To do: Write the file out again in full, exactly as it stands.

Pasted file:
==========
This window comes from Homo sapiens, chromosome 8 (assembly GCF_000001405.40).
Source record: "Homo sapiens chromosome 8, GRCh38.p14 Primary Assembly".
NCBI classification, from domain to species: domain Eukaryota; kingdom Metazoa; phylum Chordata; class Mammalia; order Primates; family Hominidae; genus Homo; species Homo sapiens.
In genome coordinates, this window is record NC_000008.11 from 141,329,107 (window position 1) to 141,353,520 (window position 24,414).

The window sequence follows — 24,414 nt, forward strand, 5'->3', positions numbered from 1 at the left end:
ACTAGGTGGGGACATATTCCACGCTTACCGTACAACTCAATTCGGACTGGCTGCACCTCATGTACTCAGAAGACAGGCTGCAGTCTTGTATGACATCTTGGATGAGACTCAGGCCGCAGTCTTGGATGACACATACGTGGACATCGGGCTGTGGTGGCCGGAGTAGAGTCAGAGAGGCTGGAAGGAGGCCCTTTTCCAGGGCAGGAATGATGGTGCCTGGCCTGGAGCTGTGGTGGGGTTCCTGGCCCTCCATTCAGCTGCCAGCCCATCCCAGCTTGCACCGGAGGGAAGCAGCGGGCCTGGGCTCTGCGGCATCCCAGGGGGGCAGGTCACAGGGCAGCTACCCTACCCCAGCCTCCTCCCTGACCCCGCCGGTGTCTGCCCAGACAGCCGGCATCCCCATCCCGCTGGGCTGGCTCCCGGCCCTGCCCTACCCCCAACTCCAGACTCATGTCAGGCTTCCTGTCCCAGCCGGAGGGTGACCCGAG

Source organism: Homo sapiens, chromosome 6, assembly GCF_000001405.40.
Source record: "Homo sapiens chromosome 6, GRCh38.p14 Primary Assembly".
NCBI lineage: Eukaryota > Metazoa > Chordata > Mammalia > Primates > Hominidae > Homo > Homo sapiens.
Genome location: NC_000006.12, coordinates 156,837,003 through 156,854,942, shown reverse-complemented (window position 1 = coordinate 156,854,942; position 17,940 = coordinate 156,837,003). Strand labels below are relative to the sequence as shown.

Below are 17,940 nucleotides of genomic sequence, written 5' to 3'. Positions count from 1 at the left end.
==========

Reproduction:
This window comes from Homo sapiens, chromosome 8 (assembly GCF_000001405.40).
Source record: "Homo sapiens chromosome 8, GRCh38.p14 Primary Assembly".
NCBI classification, from domain to species: domain Eukaryota; kingdom Metazoa; phylum Chordata; class Mammalia; order Primates; family Hominidae; genus Homo; species Homo sapiens.
In genome coordinates, this window is record NC_000008.11 from 141,329,107 (window position 1) to 141,353,520 (window position 24,414).

The window sequence follows — 24,414 nt, forward strand, 5'->3', positions numbered from 1 at the left end:
ACTAGGTGGGGACATATTCCACGCTTACCGTACAACTCAATTCGGACTGGCTGCACCTCATGTACTCAGAAGACAGGCTGCAGTCTTGTATGACATCTTGGATGAGACTCAGGCCGCAGTCTTGGATGACACATACGTGGACATCGGGCTGTGGTGGCCGGAGTAGAGTCAGAGAGGCTGGAAGGAGGCCCTTTTCCAGGGCAGGAATGATGGTGCCTGGCCTGGAGCTGTGGTGGGGTTCCTGGCCCTCCATTCAGCTGCCAGCCCATCCCAGCTTGCACCGGAGGGAAGCAGCGGGCCTGGGCTCTGCGGCATCCCAGGGGGGCAGGTCACAGGGCAGCTACCCTACCCCAGCCTCCTCCCTGACCCCGCCGGTGTCTGCCCAGACAGCCGGCATCCCCATCCCGCTGGGCTGGCTCCCGGCCCTGCCCTACCCCCAACTCCAGACTCATGTCAGGCTTCCTGTCCCAGCCGGAGGGTGACCCGAG

Source organism: Homo sapiens, chromosome 6, assembly GCF_000001405.40.
Source record: "Homo sapiens chromosome 6, GRCh38.p14 Primary Assembly".
NCBI lineage: Eukaryota > Metazoa > Chordata > Mammalia > Primates > Hominidae > Homo > Homo sapiens.
Genome location: NC_000006.12, coordinates 156,837,003 through 156,854,942, shown reverse-complemented (window position 1 = coordinate 156,854,942; position 17,940 = coordinate 156,837,003). Strand labels below are relative to the sequence as shown.

Below are 17,940 nucleotides of genomic sequence, written 5' to 3'. Positions count from 1 at the left end.